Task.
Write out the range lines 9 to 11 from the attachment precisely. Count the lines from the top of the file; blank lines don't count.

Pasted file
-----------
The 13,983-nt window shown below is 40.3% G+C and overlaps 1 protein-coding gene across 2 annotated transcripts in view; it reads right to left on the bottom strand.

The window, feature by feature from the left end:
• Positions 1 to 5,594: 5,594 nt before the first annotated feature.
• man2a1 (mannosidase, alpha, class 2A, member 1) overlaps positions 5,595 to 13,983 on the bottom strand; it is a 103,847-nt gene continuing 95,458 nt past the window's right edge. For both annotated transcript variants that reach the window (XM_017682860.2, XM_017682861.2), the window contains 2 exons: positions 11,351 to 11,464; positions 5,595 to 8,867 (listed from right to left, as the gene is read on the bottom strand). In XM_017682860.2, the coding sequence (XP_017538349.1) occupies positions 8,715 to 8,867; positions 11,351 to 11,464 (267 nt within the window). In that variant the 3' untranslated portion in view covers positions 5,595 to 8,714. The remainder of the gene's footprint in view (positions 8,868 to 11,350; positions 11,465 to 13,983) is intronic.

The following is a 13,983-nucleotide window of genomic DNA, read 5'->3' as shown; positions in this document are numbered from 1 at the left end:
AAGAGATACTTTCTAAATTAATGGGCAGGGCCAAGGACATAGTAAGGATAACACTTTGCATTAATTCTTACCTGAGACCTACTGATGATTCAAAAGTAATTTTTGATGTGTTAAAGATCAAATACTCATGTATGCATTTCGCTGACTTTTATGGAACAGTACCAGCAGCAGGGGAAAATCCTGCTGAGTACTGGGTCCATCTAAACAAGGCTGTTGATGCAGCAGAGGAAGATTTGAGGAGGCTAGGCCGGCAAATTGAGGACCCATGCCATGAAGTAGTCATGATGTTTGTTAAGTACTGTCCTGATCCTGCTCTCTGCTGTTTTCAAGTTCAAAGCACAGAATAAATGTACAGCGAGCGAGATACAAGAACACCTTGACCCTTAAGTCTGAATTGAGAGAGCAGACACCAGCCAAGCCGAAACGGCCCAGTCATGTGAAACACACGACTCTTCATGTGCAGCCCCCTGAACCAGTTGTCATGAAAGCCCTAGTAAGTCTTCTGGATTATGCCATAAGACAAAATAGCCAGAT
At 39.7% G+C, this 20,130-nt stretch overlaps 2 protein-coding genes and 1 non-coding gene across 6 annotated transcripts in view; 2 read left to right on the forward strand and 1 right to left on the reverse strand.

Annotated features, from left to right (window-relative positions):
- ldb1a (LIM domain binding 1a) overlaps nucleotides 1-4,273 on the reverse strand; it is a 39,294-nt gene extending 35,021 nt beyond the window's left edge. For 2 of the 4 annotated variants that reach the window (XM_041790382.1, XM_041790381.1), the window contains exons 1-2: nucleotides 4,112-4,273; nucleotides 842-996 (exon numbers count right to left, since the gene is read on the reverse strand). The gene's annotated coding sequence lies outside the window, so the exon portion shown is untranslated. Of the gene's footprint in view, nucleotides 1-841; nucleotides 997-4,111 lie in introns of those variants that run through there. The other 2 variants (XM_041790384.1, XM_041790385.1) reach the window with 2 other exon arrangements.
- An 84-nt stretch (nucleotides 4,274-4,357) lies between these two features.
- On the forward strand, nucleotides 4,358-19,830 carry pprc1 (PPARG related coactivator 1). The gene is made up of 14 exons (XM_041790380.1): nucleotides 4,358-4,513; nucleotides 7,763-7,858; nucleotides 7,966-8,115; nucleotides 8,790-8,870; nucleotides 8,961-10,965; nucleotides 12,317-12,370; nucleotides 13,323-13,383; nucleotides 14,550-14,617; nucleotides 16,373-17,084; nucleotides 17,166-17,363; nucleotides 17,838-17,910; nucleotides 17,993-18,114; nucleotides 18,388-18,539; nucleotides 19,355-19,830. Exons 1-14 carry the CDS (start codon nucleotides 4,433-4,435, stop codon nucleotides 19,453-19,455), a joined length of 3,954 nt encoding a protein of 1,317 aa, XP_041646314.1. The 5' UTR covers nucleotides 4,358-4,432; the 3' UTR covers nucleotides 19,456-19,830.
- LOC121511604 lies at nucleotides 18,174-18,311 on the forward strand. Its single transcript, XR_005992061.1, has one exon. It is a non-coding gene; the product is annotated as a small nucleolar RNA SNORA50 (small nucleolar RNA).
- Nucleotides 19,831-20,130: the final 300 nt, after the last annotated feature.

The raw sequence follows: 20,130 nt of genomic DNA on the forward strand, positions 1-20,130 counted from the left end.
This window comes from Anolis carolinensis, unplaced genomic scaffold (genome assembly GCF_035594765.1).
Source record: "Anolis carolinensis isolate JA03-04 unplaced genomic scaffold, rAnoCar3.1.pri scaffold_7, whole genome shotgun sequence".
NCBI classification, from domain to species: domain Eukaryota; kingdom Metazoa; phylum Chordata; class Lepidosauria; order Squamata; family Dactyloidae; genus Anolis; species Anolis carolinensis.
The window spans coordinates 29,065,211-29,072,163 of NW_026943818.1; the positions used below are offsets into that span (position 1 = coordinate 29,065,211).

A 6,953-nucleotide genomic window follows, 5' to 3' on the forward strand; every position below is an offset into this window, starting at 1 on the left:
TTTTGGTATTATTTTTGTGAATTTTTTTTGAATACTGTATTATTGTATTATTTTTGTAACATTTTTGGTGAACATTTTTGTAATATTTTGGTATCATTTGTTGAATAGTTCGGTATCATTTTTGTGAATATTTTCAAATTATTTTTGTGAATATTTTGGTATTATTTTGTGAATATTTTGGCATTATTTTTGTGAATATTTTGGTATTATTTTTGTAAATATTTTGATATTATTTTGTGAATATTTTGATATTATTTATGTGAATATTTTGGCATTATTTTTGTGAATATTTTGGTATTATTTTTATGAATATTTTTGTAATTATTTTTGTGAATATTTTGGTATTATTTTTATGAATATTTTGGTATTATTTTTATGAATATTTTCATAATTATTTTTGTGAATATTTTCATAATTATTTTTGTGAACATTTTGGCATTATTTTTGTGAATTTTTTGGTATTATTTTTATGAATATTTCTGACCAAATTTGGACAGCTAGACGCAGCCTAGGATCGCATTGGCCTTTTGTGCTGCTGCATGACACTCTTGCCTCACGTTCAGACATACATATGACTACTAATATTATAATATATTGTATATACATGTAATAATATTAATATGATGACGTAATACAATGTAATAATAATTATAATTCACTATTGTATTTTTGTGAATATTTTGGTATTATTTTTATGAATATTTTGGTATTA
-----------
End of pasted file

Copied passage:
- ldb1a (LIM domain binding 1a) overlaps nucleotides 1-4,273 on the reverse strand; it is a 39,294-nt gene extending 35,021 nt beyond the window's left edge. For 2 of the 4 annotated variants that reach the window (XM_041790382.1, XM_041790381.1), the window contains exons 1-2: nucleotides 4,112-4,273; nucleotides 842-996 (exon numbers count right to left, since the gene is read on the reverse strand). The gene's annotated coding sequence lies outside the window, so the exon portion shown is untranslated. Of the gene's footprint in view, nucleotides 1-841; nucleotides 997-4,111 lie in introns of those variants that run through there. The other 2 variants (XM_041790384.1, XM_041790385.1) reach the window with 2 other exon arrangements.
- An 84-nt stretch (nucleotides 4,274-4,357) lies between these two features.
- On the forward strand, nucleotides 4,358-19,830 carry pprc1 (PPARG related coactivator 1). The gene is made up of 14 exons (XM_041790380.1): nucleotides 4,358-4,513; nucleotides 7,763-7,858; nucleotides 7,966-8,115; nucleotides 8,790-8,870; nucleotides 8,961-10,965; nucleotides 12,317-12,370; nucleotides 13,323-13,383; nucleotides 14,550-14,617; nucleotides 16,373-17,084; nucleotides 17,166-17,363; nucleotides 17,838-17,910; nucleotides 17,993-18,114; nucleotides 18,388-18,539; nucleotides 19,355-19,830. Exons 1-14 carry the CDS (start codon nucleotides 4,433-4,435, stop codon nucleotides 19,453-19,455), a joined length of 3,954 nt encoding a protein of 1,317 aa, XP_041646314.1. The 5' UTR covers nucleotides 4,358-4,432; the 3' UTR covers nucleotides 19,456-19,830.